Current Treatment Options in Neurology

, Volume 1, Issue 3, pp 179–187 | Cite as

Cerebral edema: Hypertonic saline solutions

  • Anish Bhardwaj
  • John A. Ulatowski

Opinion statement

Our experience, and that of others, suggests that hypertonic saline solution therapy reduces intracranial pressure and lateral displacement of the brain in patients with cerebral edema. This therapy appears most promising in patients who have head trauma or postoperative cerebral edema. Studies comparing hypertonic saline therapy with conventional therapies are limited. Additional randomized studies are needed to determine its safety and optimum duration of benefit and to determine the lesions most likely to be improved. To date, the cost effectiveness of hypertonic saline therapy is unknown. Caution is advised regarding its use until the results of more definitive trials investigating its efficacy and safety are known.


Unable to display preview. Download preview PDF.

Unable to display preview. Download preview PDF.

References and Recommended Readings

  1. 1.
    Bingaman WE, Frank JI: Malignant cerebral edema and intracranial hypertension. Neurol Clin 1995, 13:479–509.PubMedGoogle Scholar
  2. 2.
    Zornow MH: Hypertonic saline as a safe and efficacious treatment of intracranial hypertension. J Neurosurg Anesthesiol 1996, 8:175–177. This article reviews the history, pathophysiologic basis, experimental evidence, and clinical study results of the use of hypertonic saline solutions for the treatment of intracranial hypertension.PubMedGoogle Scholar
  3. 3.
    Weed LH, McKibben PS: Experimental alteration of brain bulk. Am J Physiol 1919, 48:531–555.Google Scholar
  4. 4.
    Todd MM, Tommasino C, Moore S: Cerebral effects of isovolemic hemodilution with a hypertonic saline solution. J Neurosurg 1985, 63:944–948.PubMedGoogle Scholar
  5. 5.
    Ducey JP, Mozingo DW, Lamiell JM, et al.: A comparison of the cerebral and cardiovascular effects of complete resuscitation with isotonic and hypertonic saline, hetastarch, and whole blood following hemorrhage. J Trauma 1989, 29:1510–1518.PubMedGoogle Scholar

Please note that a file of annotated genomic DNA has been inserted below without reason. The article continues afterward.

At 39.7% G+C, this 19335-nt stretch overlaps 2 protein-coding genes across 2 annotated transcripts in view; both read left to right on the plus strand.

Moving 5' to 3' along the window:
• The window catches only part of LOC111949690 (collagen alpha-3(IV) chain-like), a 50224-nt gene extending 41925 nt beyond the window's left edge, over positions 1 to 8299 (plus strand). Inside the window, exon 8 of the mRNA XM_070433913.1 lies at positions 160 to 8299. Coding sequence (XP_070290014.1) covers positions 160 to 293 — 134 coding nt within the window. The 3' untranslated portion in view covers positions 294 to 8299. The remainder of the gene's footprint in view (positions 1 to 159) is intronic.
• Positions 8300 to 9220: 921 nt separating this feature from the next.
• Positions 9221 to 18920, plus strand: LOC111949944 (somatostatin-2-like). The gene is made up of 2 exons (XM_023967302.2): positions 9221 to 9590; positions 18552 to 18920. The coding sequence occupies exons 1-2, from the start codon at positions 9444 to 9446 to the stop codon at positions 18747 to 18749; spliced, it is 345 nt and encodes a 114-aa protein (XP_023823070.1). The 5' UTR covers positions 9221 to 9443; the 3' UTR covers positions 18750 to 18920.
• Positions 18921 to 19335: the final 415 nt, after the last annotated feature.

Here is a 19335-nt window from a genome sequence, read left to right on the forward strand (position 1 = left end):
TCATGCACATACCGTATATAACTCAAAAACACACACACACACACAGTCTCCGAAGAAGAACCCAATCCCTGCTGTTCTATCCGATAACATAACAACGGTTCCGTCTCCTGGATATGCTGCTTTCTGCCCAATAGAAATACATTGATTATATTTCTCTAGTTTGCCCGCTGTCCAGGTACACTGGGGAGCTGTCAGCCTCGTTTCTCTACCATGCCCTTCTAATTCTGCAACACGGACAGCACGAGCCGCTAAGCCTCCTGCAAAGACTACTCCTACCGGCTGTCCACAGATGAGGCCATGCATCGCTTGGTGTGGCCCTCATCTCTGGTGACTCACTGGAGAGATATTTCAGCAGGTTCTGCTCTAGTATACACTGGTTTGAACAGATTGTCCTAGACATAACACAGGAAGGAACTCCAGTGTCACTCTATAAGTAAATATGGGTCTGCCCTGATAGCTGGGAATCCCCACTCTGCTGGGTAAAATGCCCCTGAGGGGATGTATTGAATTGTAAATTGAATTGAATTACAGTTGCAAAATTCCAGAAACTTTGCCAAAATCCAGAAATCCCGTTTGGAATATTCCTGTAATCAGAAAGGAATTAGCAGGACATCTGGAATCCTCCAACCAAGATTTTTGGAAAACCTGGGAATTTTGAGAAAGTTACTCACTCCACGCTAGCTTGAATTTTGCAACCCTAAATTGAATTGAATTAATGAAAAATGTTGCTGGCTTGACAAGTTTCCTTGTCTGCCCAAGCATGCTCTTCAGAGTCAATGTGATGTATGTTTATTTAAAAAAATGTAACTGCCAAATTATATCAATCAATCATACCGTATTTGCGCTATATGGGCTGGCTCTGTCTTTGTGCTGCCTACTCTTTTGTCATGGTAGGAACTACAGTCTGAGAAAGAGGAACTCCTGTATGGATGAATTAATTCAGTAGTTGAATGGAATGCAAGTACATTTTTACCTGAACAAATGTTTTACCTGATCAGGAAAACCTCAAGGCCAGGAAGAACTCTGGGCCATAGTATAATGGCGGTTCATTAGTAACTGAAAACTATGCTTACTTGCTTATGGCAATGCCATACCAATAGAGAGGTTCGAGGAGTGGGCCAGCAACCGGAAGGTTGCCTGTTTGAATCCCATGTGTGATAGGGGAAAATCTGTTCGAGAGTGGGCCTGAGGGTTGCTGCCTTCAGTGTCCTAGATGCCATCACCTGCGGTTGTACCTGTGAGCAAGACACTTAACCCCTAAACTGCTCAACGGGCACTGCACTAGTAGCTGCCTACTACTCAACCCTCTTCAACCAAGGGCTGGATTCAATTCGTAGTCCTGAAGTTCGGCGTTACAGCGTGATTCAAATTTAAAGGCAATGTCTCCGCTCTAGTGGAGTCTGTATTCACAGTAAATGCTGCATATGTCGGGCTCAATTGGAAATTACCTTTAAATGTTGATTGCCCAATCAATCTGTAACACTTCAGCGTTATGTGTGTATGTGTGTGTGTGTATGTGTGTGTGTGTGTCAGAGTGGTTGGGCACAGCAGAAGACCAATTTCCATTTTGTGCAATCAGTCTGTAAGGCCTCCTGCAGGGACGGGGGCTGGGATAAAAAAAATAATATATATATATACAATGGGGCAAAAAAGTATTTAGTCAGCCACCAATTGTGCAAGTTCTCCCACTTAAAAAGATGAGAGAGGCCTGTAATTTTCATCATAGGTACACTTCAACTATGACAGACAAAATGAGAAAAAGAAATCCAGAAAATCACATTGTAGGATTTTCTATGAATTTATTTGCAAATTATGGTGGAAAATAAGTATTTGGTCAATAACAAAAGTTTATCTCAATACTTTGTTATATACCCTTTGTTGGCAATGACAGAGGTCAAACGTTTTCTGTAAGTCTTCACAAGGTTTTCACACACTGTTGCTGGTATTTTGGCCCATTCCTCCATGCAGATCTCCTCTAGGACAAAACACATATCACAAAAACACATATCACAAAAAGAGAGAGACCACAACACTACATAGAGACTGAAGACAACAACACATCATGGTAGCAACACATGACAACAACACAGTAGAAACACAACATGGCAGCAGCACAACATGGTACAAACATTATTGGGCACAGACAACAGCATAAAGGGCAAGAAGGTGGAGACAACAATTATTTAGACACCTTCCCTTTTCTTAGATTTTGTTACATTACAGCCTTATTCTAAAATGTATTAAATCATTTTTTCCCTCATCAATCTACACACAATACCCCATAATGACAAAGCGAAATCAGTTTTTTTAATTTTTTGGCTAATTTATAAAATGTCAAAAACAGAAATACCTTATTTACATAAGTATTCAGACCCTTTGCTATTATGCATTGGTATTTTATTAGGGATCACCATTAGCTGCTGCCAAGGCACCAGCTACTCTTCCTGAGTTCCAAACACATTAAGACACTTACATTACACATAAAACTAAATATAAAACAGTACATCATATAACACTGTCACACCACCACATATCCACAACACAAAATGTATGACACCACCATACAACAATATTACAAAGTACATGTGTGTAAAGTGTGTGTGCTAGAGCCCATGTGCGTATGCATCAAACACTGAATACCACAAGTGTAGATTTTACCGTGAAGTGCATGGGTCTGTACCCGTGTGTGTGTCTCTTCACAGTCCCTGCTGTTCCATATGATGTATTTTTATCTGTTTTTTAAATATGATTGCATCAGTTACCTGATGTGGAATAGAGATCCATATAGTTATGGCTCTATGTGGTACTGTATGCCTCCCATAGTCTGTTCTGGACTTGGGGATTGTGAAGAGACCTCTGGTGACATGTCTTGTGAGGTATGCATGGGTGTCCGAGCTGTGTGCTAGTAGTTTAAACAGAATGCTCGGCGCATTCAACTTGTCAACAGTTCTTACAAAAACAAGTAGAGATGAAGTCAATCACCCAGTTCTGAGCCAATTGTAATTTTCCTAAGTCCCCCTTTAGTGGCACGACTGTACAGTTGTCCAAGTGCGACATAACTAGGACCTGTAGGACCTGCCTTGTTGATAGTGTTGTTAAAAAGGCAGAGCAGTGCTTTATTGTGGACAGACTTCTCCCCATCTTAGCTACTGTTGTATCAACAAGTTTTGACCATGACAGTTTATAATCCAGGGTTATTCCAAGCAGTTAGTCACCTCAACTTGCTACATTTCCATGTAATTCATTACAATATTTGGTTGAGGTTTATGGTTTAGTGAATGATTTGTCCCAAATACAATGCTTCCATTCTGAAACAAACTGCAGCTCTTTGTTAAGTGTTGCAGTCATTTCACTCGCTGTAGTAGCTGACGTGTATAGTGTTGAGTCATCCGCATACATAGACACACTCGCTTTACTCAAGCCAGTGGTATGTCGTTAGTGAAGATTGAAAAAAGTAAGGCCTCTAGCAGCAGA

6. 6.
    Schmoker J, Zhuang J, Schackford S: Hypertonic fluid resuscitation improves cerebral oxygen delivery and reduces intracranial pressure after hemorrhagic shock. J Trauma 1991, 31:1607–1613.PubMedGoogle Scholar
  7. 7.
    Prough DS, Whitley J, Taylor CL, et al.: Regional cerebral blood flow following resuscitation from hemorrhagic shock with hypertonic saline. Anesthesiology 1991, 75:319–327.PubMedCrossRefGoogle Scholar
  8. 8.
    Denchev D, Schnitzer M, Mirski M, et al.: Treatment of elevated intracranial pressure in an experimental awake model of focal cerebral injury: comparison between mannitol and hypertonic saline. In Intracranial Pressure IX. Edited by Ngai H, Kamiya K, Ishii S. Tokyo: Springer-Verlag; 1994:658–659.Google Scholar
  9. 9.
    Miller JD, Leech P: Effects of mannitol and steroid therapy on intracranial volume-pressure relationships in patients. J Neurosurg 1975, 42:274–281.PubMedGoogle Scholar
  10. 10.
    Cottrell JE, Robustelli A, Post K, et al.: Furosemide- and mannitol-induced changes in intracranial pressure and serum osmolality and electrolytes. Anesthesiology 1977, 47:28–30.PubMedCrossRefGoogle Scholar
  11. 11.
    James HE, Langfitt TW, Kumar VS, et al.: Treament of intracranial hypertension: analysis of 105 consecutive, continous recordings of intracranial pressure. Acta Neurochirsurgica 1977, 36:189–200.CrossRefGoogle Scholar
  12. 12.
    Marshall LF, Smith RW, Rauscher LA, et al.: Mannitol dose requirements in brain-injured patients. J Neurosurg 1978, 48:169–172.PubMedGoogle Scholar
  13. 13.
    Muizelaar JP, Lutz HA, Becker DP: Effect of mannitol on ICP and CBF and correlation with pressure autoregulation in severely head-injured patients. J Neurosurg 1984, 61:700–706.PubMedGoogle Scholar
  14. 14.
    Mendelow AD, Teasedale GM, Russell T, et al.: Effect of mannitol on cerebral blood flow and cerebral perfusion pressure in human head injury. J Neurosurg 1985, 63:43–48.PubMedGoogle Scholar
  15. 15.